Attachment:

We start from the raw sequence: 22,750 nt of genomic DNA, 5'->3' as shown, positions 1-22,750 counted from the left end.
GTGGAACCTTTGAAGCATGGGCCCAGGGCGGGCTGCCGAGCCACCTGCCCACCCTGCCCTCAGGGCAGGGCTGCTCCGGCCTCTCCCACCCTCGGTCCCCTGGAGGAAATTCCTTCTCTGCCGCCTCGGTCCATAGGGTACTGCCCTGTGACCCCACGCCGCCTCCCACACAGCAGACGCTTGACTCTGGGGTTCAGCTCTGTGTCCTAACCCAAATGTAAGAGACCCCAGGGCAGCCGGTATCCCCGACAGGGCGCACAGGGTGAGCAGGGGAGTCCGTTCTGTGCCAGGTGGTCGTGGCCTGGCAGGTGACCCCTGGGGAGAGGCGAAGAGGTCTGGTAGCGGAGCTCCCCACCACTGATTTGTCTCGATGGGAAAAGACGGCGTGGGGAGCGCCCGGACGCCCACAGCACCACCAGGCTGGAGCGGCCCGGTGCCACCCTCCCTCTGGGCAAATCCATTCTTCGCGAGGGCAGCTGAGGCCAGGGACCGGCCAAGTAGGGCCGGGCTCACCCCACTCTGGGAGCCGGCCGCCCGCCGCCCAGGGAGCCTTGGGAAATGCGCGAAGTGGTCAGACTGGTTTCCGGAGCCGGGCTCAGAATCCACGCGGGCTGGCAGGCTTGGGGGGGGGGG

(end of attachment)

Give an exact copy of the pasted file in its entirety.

We start from the raw sequence: 22,750 nt of genomic DNA, 5'->3' as shown, positions 1-22,750 counted from the left end.
GTGGAACCTTTGAAGCATGGGCCCAGGGCGGGCTGCCGAGCCACCTGCCCACCCTGCCCTCAGGGCAGGGCTGCTCCGGCCTCTCCCACCCTCGGTCCCCTGGAGGAAATTCCTTCTCTGCCGCCTCGGTCCATAGGGTACTGCCCTGTGACCCCACGCCGCCTCCCACACAGCAGACGCTTGACTCTGGGGTTCAGCTCTGTGTCCTAACCCAAATGTAAGAGACCCCAGGGCAGCCGGTATCCCCGACAGGGCGCACAGGGTGAGCAGGGGAGTCCGTTCTGTGCCAGGTGGTCGTGGCCTGGCAGGTGACCCCTGGGGAGAGGCGAAGAGGTCTGGTAGCGGAGCTCCCCACCACTGATTTGTCTCGATGGGAAAAGACGGCGTGGGGAGCGCCCGGACGCCCACAGCACCACCAGGCTGGAGCGGCCCGGTGCCACCCTCCCTCTGGGCAAATCCATTCTTCGCGAGGGCAGCTGAGGCCAGGGACCGGCCAAGTAGGGCCGGGCTCACCCCACTCTGGGAGCCGGCCGCCCGCCGCCCAGGGAGCCTTGGGAAATGCGCGAAGTGGTCAGACTGGTTTCCGGAGCCGGGCTCAGAATCCACGCGGGCTGGCAGGCTTGGGGGGGGGGG